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Neuron. 1997 Dec;19(6):1237-48.

Genetic analysis of glutamate receptors in Drosophila reveals a retrograde signal regulating presynaptic transmitter release.

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1
Howard Hughes Medical Institute, Department of Molecular and Cell Biology, University of California, Berkeley 94720, USA.

Abstract

Postsynaptic sensitivity to glutamate was genetically manipulated at the Drosophila neuromuscular junction (NMJ) to test whether postsynaptic activity can regulate presynaptic function during development. We cloned the gene encoding a second muscle-specific glutamate receptor, DGluRIIB, which is closely related to the previously identified DGluRIIA and located adjacent to it in the genome. Mutations that eliminate DGluRIIA (but not DGluRIIB) or transgenic constructs that increase DGluRIIA expression were generated. When DGluRIIA is missing, the response of the muscle to a single vesicle of transmitter is substantially decreased. However, the response of the muscle to nerve stimulation is normal because quantal content is significantly increased. Thus, a decrease in postsynaptic receptors leads to an increase in presynaptic transmitter release, indicating that postsynaptic activity controls a retrograde signal that regulates presynaptic function.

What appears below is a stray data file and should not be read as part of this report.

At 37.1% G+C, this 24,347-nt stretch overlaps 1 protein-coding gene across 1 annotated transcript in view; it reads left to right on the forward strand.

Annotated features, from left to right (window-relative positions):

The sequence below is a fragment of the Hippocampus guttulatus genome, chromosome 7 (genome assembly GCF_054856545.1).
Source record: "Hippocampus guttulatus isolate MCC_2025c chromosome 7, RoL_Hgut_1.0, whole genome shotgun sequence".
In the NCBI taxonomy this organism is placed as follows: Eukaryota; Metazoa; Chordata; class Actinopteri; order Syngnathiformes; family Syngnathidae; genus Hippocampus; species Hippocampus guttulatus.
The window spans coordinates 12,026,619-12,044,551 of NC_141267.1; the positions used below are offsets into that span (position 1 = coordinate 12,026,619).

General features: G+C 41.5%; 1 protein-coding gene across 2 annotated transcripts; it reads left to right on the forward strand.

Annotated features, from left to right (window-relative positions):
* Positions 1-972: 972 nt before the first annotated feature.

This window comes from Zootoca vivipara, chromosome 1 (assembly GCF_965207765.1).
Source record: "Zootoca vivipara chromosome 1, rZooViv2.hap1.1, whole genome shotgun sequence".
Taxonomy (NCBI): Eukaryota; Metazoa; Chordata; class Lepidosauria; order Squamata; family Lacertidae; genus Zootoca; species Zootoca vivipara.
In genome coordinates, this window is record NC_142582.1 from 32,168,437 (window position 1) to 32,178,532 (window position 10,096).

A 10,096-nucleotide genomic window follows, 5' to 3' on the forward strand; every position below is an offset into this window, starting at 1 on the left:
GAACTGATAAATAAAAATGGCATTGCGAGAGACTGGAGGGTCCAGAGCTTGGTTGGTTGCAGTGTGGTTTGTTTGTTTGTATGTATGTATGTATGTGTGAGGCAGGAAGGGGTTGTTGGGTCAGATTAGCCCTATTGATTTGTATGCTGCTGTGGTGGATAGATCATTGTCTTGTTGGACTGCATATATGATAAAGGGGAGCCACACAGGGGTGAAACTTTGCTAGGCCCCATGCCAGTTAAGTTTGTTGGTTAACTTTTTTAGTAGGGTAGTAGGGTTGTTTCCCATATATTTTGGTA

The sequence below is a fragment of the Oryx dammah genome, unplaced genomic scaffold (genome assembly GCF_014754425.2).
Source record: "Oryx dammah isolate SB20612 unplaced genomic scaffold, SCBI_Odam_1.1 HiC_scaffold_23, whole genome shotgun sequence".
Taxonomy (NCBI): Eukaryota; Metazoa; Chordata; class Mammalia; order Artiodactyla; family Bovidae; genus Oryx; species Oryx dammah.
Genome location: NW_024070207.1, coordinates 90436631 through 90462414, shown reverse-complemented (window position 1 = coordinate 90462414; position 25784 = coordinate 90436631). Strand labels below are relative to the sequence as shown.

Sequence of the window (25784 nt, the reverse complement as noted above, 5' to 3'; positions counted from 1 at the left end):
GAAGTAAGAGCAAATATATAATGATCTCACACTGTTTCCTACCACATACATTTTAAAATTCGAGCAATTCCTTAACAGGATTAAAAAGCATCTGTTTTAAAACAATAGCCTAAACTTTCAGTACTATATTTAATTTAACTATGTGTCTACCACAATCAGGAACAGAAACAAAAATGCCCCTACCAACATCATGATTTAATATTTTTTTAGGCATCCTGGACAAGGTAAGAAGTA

PMID:
9427247
[Indexed for MEDLINE]
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